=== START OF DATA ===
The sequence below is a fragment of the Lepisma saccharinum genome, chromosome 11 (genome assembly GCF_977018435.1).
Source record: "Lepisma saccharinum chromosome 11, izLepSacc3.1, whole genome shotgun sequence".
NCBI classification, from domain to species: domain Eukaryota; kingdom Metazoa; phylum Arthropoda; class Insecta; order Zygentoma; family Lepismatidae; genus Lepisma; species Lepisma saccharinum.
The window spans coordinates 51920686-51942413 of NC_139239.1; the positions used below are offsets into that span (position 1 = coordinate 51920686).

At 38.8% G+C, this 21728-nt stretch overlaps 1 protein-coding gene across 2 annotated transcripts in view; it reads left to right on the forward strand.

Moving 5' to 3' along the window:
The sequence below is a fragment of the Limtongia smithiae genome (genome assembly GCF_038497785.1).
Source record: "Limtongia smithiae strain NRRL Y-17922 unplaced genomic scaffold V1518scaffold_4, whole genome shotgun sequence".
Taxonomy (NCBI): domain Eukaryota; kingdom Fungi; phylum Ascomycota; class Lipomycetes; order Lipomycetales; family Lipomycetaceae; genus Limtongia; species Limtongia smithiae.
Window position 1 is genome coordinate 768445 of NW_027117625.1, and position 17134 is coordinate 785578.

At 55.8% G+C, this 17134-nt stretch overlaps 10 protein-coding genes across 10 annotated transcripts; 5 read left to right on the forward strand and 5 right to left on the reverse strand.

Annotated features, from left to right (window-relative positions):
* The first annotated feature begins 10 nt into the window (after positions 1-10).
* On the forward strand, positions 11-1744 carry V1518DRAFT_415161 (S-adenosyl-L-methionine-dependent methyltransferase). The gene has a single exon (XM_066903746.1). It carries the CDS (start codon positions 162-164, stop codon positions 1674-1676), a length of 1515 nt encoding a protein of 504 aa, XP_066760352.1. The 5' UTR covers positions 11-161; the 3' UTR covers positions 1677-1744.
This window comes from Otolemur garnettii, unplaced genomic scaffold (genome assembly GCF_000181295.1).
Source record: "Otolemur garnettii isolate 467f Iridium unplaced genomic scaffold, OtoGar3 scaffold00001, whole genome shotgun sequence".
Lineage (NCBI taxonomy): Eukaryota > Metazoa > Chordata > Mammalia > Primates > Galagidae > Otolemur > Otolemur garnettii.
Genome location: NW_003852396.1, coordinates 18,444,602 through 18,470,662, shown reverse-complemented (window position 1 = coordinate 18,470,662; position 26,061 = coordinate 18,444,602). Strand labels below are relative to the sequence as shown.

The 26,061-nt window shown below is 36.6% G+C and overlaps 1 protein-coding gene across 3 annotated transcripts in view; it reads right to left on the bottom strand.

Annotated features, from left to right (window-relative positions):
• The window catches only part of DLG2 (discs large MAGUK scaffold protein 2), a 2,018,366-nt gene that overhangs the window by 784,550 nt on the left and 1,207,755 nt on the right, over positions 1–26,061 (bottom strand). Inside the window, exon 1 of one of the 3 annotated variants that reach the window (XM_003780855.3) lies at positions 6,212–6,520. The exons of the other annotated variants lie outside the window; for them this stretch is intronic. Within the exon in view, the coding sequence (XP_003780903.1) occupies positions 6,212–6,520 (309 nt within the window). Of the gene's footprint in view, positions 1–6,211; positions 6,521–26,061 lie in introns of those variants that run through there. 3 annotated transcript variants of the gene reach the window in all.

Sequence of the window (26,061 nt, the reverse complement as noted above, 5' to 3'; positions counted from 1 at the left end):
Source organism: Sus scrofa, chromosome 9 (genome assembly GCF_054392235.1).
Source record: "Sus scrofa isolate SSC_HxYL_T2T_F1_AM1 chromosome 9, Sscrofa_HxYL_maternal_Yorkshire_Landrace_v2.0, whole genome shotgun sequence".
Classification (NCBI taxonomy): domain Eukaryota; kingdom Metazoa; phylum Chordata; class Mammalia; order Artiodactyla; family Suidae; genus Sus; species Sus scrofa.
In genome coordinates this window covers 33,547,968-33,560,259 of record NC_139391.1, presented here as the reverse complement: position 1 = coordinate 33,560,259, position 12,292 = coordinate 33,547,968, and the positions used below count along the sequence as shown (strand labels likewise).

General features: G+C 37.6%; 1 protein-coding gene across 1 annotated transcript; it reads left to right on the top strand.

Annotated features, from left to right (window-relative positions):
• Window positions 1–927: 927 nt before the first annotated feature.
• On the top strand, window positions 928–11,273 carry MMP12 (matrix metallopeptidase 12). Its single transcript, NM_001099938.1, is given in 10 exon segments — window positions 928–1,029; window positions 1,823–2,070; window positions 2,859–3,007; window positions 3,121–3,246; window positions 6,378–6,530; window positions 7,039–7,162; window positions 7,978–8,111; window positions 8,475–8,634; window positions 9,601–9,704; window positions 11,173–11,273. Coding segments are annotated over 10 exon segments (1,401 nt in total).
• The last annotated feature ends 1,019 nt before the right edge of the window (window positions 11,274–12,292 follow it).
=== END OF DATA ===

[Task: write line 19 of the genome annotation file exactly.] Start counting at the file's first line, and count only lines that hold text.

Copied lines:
The 26,061-nt window shown below is 36.6% G+C and overlaps 1 protein-coding gene across 3 annotated transcripts in view; it reads right to left on the bottom strand.